March 23, 2015 at 7:15 pm

  21. None a y’all know nuthin’ about the 80’s, man. It was a mixed bag. First of all, cars sucked. Unless you were smart enough to get in early on the Honda/Toyota thing, you couldn’t drive more’n 50 miles without being terrified of a breakdown. Second, chicks were great. You actually had luvin’, not just sex. ‘Course, herpes was starting to be a problem, so in that sense it was a stepdown from the ’70’s. Next, here”s something I bet you’d never think of: public sector unions hadn’t muscled up yet, and there were few blacks in those positions, so everything worked. If there was a problem, you could actually call somebody responsive. That makes a big difference in the quality of life. And whoever said they worried about the cold war, that’s crazy, man. People were too busy rockin’ out to Flashdance to worry about rooskies. Nobody had no granite countertops, guarantee you that. Oh, and here’s another thing I bet you didn’t know – if you wore anything but cotton, you got teased, like if you had a pink gazebo on your lawn. The emergence of polyester post-1995 really blows my mind. Finally, you didn’t have Iranians, Lebanese and Moroccans running “Italian” restaurants.

    so old fashioned

    March 23, 2015 at 7:20 pm

    • This video encapsulates why the USA was so great :

      That confidence, that unparanoid carefree attitude. Now we live in a world where people are afraid to be filmed or to say or do anything. If you approached people at a 7-11 now they would call the police on you etc. etc.

      The world in which this was filmed was carefree, secure, happy. We should try to be more like that.

      The big hair, the music, the attitudes were a product of their time, of a world that was only going to get better.


      March 23, 2015 at 11:00 pm

  22. I’m a bit surprised that so many guys here seem to like big hair on a woman. Isn’t this usually associated with prole women? For as far back as I can remember women with big hairdos have been portrayed as dumb tarts. Think of “Working Girl” when Melanie Griffith’s character Tess has her 80’s puffy hairdo changed to a flatter, shorter bob. She tells her friend cutting her hair that if you want to be taken seriously, you need serious hair. Maybe guys like big hairdos because subconsciously they think women who have them are more likely to give sex. Just wondering.


    March 24, 2015 at 10:56 am

    • I was too young for the 80’s, especially the early and mid 80s.

      It seems like young guys back in the day had access to racy and sexual images on prime time TV, that were passed off as appropriate. I’m sure they were jerking off to cornball shows like Solid Gold featuring its sexy dancers and Star Search and its swimsuit models.


      March 24, 2015 at 2:04 pm

      • There was no internet porn in the 80s.

        Lion of the Blogosphere

        March 24, 2015 at 2:51 pm

      • ??? Times SQ during the 80s was a seedy porn haven.


        March 24, 2015 at 3:25 pm

      • And one of the reason the seedy porn places disappeared is because you can now get all the porn you want on the internet.

        Lion of the Blogosphere

        March 24, 2015 at 5:02 pm

      • Most normal parents would be outraged if today’s cultural climate featured shows like Solid Gold, where dancers flip their mini skirts to show their undies and slap their buttocks in high heels, dancing to a tune like Billy Joel’s Uptown Girl, on prime tv where young kids are often watching.


        March 24, 2015 at 5:58 pm

    • Short hair looks good on a woman too. I even like it when women shave their heads. It’s very futuristic looking, very sci-fi.


      March 24, 2015 at 5:31 pm

      • Barf!

        Samson J.

        March 24, 2015 at 6:54 pm

    • Maybe guys like big hairdos because subconsciously they think women who have them are more likely to give sex.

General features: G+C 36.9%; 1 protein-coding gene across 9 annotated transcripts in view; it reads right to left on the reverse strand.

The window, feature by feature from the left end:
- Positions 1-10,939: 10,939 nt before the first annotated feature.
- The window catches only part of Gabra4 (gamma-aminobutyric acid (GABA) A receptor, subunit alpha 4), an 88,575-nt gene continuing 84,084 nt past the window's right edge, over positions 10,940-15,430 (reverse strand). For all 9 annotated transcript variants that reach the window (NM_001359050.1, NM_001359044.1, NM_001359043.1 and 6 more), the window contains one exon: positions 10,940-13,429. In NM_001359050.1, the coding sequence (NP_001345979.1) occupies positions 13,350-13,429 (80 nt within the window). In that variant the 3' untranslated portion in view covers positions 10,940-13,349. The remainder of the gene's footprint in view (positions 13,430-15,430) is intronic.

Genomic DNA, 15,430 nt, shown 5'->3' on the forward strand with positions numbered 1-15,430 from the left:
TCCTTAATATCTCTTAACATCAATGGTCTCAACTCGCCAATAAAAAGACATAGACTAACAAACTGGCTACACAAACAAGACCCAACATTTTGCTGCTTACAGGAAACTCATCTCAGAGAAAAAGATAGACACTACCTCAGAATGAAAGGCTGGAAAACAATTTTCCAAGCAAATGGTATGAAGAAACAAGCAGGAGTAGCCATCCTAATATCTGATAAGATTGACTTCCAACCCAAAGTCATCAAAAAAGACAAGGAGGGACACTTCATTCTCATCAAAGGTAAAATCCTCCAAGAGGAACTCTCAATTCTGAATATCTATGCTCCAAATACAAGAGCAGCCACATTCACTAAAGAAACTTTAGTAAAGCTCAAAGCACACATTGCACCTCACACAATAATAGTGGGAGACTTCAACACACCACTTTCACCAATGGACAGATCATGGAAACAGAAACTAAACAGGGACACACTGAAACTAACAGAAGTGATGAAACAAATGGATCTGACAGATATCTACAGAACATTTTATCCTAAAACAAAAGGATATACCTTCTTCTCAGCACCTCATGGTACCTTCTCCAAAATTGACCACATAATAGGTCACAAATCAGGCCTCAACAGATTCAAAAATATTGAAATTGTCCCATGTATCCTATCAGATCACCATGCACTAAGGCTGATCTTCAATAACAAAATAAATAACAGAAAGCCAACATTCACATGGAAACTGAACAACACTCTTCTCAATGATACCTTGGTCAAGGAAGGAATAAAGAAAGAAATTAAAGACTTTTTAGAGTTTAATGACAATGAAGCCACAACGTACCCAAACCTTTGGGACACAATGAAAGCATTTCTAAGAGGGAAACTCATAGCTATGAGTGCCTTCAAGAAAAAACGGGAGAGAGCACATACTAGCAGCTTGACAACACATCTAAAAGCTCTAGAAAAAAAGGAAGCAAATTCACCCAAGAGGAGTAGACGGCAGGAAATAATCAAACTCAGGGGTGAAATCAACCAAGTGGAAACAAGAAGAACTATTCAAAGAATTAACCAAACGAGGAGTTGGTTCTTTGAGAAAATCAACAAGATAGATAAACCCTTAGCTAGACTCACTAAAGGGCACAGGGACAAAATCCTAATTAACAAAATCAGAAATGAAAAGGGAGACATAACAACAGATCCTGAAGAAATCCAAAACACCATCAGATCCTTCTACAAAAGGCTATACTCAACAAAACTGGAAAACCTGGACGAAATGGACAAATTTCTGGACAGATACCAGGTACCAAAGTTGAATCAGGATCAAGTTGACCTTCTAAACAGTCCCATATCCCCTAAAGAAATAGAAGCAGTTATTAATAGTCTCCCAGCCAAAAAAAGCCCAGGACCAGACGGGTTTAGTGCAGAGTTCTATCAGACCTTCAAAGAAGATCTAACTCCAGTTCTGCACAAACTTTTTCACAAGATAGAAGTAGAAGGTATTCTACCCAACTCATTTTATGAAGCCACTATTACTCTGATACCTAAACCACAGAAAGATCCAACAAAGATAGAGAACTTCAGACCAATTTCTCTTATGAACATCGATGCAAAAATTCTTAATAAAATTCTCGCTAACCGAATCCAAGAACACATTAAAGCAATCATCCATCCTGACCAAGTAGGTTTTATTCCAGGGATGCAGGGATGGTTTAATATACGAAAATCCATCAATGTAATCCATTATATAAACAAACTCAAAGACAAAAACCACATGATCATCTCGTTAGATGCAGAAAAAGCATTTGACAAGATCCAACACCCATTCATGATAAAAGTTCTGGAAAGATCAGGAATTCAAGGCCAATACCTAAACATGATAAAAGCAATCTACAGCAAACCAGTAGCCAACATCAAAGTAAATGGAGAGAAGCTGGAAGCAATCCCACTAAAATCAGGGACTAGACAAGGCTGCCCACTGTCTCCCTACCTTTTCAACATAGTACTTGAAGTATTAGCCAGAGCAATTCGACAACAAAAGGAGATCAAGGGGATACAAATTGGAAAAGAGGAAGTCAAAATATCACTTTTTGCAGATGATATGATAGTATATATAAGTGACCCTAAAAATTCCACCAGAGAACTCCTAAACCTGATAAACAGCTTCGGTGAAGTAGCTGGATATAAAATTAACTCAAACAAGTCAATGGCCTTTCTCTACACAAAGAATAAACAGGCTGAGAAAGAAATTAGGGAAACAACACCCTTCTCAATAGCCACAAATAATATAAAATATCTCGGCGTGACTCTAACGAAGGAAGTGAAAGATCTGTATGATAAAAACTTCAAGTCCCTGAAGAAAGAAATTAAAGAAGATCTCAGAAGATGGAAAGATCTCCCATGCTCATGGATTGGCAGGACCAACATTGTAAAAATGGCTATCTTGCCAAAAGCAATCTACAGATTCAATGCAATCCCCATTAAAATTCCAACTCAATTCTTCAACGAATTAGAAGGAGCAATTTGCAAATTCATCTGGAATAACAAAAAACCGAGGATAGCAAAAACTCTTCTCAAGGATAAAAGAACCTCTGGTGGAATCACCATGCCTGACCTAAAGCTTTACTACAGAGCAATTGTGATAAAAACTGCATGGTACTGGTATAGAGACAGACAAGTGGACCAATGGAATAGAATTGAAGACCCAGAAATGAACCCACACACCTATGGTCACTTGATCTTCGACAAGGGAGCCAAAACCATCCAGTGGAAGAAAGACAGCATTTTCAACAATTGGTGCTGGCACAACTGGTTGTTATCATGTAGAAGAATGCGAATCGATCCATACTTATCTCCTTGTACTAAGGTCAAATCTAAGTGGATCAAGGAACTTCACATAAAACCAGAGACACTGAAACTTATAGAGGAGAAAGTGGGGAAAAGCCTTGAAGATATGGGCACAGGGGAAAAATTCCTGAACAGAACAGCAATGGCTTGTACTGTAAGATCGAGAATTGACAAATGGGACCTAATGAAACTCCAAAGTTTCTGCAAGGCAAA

Well… you’re right, this is actually something that men do and would think, about other things at least. But perhaps I should clarify that I don’t actually find big hair all that appealing; I just like it as a symbol of the 80s in general, which were awesome.

      Samson J.

      March 24, 2015 at 6:53 pm

      • The 80s pop culture was more titillating, in terms of sexual arousal. Women were commonly seen as sex objects in the open, in non-porn situations.


        March 24, 2015 at 8:03 pm

  23. best song from the hair band decade, and all that will be remembered more than 50 years from now, is…obviously

    Robert Gabriel Mugabe

    March 24, 2015 at 9:07 pm


    Shooting Film

    TUESDAY, NOVEMBER 12, 2013

    “Retro Photos of America’s Malls in the 1980’s”

    Throughout the 1980s, as America’s downtown districts declined in importance and the “big-box” stores began their slow march across the country, malls became increasing central to American popular culture, dominating the social life of a large swath of the population. In 1989 Michael Galinsky, a twenty-year-old photographer, drove across the country recording this change: the spaces, textures and pace that defined this era.

    “In 1989, I drove across the country and documented malls across America. I had a cheap Nikon FG-20 and an even cheaper lens – but I had a lot of passion.” Galinsky said. “I shot about 30 rolls of slide film in malls from Long Island to North Dakota to Seattle. It was hard to tell from the images where they were taken, and that was kind of the point. I was interested in the creeping loss of regional differences.”

    Malls Across America is filled with seemingly lost or harried families navigating their way through these temples of consumerism, along with playful teens, misfits, and the aged. There is a sense of claustrophobia to the images, even in those that hint at wide commercial expanses – a wall or a ceiling is always there to block the horizon. These photos never settle or focus on any one detail, creating the sense that they are stolen records of the most immediate kind.

    “At the time, the mall was the new public space, the new community center where people would interact,” Galinsky later said. “This was pre-Internet, pre-cellphone, there was smoking in malls, it was before the Gulf War. It was this weird moment in time where things were getting ready to change.”

    Oswald Spengler

    March 25, 2015 at 12:56 am

    • Overweight/obese people were bountiful back then, just as much as today. The plump image of Americans probably took off coincidentally with America’s mass consumer culture. I say the mid 80s, is when our United Statesmen/Stateswomen began to swell up like balloons in mass proportions.


      March 25, 2015 at 10:48 am